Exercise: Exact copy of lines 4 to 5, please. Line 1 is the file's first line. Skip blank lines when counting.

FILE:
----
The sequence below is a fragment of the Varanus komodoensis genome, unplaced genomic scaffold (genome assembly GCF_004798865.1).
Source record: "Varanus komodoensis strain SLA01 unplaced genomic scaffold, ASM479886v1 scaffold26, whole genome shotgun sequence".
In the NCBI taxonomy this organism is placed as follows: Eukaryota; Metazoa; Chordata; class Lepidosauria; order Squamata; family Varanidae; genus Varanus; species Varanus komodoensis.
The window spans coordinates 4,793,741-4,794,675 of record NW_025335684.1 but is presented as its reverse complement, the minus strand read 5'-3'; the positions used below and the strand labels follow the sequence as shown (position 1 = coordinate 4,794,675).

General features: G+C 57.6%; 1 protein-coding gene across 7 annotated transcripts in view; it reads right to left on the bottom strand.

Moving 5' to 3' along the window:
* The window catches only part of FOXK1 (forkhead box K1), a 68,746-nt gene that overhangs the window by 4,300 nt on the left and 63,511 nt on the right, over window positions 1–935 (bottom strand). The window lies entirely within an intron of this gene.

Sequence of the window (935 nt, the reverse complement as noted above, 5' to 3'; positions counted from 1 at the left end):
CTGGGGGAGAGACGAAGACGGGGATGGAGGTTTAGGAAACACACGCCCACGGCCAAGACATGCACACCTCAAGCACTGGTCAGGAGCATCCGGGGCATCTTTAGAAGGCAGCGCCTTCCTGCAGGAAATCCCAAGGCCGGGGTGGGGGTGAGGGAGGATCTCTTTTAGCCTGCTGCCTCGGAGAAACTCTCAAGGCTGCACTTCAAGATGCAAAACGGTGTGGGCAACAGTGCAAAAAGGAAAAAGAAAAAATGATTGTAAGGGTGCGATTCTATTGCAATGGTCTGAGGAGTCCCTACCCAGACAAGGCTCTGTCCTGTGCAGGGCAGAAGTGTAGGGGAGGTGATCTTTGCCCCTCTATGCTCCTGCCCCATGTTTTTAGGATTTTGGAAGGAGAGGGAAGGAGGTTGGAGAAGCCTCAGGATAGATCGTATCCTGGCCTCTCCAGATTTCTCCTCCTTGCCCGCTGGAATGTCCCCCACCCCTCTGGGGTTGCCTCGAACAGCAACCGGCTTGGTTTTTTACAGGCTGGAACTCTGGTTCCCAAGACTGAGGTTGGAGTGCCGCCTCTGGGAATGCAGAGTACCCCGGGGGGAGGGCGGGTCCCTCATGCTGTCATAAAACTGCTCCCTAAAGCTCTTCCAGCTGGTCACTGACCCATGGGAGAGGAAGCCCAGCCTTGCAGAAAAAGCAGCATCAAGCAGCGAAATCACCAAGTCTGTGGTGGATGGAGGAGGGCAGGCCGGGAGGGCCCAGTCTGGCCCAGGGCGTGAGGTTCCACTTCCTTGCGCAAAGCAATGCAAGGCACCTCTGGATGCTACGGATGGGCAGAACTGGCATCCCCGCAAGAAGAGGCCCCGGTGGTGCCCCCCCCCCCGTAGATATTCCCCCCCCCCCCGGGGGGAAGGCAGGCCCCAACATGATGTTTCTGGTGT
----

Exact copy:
The window spans coordinates 4,793,741-4,794,675 of record NW_025335684.1 but is presented as its reverse complement, the minus strand read 5'-3'; the positions used below and the strand labels follow the sequence as shown (position 1 = coordinate 4,794,675).

General features: G+C 57.6%; 1 protein-coding gene across 7 annotated transcripts in view; it reads right to left on the bottom strand.